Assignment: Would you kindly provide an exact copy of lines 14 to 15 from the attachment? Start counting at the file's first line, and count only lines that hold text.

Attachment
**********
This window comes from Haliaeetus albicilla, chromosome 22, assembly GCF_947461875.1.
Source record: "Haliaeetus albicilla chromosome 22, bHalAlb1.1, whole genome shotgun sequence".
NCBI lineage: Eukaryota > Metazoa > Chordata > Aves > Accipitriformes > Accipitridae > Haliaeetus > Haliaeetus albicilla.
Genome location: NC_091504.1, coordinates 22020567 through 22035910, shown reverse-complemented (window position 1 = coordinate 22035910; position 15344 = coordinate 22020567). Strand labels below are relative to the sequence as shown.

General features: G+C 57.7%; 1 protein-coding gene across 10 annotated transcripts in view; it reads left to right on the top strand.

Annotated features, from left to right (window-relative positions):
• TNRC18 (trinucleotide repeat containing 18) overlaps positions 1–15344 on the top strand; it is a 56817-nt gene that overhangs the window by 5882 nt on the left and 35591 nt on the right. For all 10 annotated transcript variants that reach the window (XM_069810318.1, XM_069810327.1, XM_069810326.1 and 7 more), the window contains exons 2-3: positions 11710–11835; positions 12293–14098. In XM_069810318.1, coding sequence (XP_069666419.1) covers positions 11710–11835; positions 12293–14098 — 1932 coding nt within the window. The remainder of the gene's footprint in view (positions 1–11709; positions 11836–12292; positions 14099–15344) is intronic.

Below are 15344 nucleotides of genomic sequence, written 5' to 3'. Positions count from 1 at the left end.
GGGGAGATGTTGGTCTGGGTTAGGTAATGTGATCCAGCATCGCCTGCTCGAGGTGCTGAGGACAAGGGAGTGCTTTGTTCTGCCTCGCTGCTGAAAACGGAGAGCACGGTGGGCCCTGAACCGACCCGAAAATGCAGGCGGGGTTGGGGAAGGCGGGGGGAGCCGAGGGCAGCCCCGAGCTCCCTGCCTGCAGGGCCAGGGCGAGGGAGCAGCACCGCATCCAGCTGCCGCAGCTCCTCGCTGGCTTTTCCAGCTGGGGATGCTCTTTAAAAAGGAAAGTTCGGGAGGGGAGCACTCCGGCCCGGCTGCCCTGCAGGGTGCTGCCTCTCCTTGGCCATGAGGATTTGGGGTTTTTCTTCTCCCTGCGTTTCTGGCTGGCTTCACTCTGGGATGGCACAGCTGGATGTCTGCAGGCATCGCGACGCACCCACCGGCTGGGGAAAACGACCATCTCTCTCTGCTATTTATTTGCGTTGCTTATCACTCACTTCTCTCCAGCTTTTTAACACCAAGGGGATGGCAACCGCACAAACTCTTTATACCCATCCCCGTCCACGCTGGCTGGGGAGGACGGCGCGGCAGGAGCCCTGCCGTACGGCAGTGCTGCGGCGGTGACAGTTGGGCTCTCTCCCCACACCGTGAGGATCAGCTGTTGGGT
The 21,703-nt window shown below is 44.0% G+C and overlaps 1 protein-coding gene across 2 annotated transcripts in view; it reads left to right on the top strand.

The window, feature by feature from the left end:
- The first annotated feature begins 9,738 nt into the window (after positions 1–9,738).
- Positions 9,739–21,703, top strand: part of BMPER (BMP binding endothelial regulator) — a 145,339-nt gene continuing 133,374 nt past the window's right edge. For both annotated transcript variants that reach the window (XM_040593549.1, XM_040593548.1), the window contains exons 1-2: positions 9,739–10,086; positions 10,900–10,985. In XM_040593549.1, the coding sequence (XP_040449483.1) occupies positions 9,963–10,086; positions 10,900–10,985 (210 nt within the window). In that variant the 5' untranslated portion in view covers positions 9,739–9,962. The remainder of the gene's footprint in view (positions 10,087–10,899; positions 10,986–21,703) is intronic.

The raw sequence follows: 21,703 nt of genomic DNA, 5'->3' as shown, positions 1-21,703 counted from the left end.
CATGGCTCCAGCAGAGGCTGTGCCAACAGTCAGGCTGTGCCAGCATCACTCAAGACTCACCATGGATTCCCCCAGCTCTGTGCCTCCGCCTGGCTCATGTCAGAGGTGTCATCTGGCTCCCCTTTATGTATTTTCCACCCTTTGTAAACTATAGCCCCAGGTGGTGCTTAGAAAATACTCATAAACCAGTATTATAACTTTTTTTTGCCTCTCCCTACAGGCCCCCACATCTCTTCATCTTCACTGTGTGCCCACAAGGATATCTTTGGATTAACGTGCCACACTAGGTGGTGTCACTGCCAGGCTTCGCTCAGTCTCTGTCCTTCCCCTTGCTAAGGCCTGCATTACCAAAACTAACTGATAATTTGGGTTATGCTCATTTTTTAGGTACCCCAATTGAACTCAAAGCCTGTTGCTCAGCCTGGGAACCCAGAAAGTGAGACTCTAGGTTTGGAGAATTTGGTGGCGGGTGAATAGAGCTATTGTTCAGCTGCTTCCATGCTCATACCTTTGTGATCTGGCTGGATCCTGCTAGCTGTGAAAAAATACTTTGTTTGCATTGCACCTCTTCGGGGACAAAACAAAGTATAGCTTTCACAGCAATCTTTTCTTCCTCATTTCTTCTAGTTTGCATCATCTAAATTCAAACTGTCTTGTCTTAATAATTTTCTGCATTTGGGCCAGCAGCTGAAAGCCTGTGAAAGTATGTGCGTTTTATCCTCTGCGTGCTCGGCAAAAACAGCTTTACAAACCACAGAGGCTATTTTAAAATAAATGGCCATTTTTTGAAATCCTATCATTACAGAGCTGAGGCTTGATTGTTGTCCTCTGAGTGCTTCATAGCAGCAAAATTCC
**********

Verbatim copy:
The raw sequence follows: 21,703 nt of genomic DNA, 5'->3' as shown, positions 1-21,703 counted from the left end.
CATGGCTCCAGCAGAGGCTGTGCCAACAGTCAGGCTGTGCCAGCATCACTCAAGACTCACCATGGATTCCCCCAGCTCTGTGCCTCCGCCTGGCTCATGTCAGAGGTGTCATCTGGCTCCCCTTTATGTATTTTCCACCCTTTGTAAACTATAGCCCCAGGTGGTGCTTAGAAAATACTCATAAACCAGTATTATAACTTTTTTTTGCCTCTCCCTACAGGCCCCCACATCTCTTCATCTTCACTGTGTGCCCACAAGGATATCTTTGGATTAACGTGCCACACTAGGTGGTGTCACTGCCAGGCTTCGCTCAGTCTCTGTCCTTCCCCTTGCTAAGGCCTGCATTACCAAAACTAACTGATAATTTGGGTTATGCTCATTTTTTAGGTACCCCAATTGAACTCAAAGCCTGTTGCTCAGCCTGGGAACCCAGAAAGTGAGACTCTAGGTTTGGAGAATTTGGTGGCGGGTGAATAGAGCTATTGTTCAGCTGCTTCCATGCTCATACCTTTGTGATCTGGCTGGATCCTGCTAGCTGTGAAAAAATACTTTGTTTGCATTGCACCTCTTCGGGGACAAAACAAAGTATAGCTTTCACAGCAATCTTTTCTTCCTCATTTCTTCTAGTTTGCATCATCTAAATTCAAACTGTCTTGTCTTAATAATTTTCTGCATTTGGGCCAGCAGCTGAAAGCCTGTGAAAGTATGTGCGTTTTATCCTCTGCGTGCTCGGCAAAAACAGCTTTACAAACCACAGAGGCTATTTTAAAATAAATGGCCATTTTTTGAAATCCTATCATTACAGAGCTGAGGCTTGATTGTTGTCCTCTGAGTGCTTCATAGCAGCAAAATTCC